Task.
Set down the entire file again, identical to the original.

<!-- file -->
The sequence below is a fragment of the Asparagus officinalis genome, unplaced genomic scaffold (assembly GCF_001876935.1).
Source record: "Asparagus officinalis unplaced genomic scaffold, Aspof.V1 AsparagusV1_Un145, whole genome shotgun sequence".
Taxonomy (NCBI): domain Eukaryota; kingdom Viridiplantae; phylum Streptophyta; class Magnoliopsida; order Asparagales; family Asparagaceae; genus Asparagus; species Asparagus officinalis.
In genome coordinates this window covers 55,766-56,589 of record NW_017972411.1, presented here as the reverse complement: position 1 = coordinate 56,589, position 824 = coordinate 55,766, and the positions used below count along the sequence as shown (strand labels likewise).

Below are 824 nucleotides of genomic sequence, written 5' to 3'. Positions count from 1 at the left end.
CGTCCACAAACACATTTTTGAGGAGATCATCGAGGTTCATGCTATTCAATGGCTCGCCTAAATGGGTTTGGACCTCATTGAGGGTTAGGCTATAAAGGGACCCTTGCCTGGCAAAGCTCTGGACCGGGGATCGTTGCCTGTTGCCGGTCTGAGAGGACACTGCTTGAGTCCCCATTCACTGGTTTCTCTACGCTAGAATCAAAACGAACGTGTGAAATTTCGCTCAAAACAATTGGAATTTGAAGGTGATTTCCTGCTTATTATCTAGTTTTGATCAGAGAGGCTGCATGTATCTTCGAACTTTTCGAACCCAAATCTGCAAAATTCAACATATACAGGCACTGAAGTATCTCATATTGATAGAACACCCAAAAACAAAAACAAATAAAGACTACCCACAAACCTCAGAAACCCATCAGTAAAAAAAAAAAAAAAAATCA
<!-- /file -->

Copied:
The sequence below is a fragment of the Asparagus officinalis genome, unplaced genomic scaffold (assembly GCF_001876935.1).
Source record: "Asparagus officinalis unplaced genomic scaffold, Aspof.V1 AsparagusV1_Un145, whole genome shotgun sequence".
Taxonomy (NCBI): domain Eukaryota; kingdom Viridiplantae; phylum Streptophyta; class Magnoliopsida; order Asparagales; family Asparagaceae; genus Asparagus; species Asparagus officinalis.
In genome coordinates this window covers 55,766-56,589 of record NW_017972411.1, presented here as the reverse complement: position 1 = coordinate 56,589, position 824 = coordinate 55,766, and the positions used below count along the sequence as shown (strand labels likewise).

Below are 824 nucleotides of genomic sequence, written 5' to 3'. Positions count from 1 at the left end.
CGTCCACAAACACATTTTTGAGGAGATCATCGAGGTTCATGCTATTCAATGGCTCGCCTAAATGGGTTTGGACCTCATTGAGGGTTAGGCTATAAAGGGACCCTTGCCTGGCAAAGCTCTGGACCGGGGATCGTTGCCTGTTGCCGGTCTGAGAGGACACTGCTTGAGTCCCCATTCACTGGTTTCTCTACGCTAGAATCAAAACGAACGTGTGAAATTTCGCTCAAAACAATTGGAATTTGAAGGTGATTTCCTGCTTATTATCTAGTTTTGATCAGAGAGGCTGCATGTATCTTCGAACTTTTCGAACCCAAATCTGCAAAATTCAACATATACAGGCACTGAAGTATCTCATATTGATAGAACACCCAAAAACAAAAACAAATAAAGACTACCCACAAACCTCAGAAACCCATCAGTAAAAAAAAAAAAAAAAATCA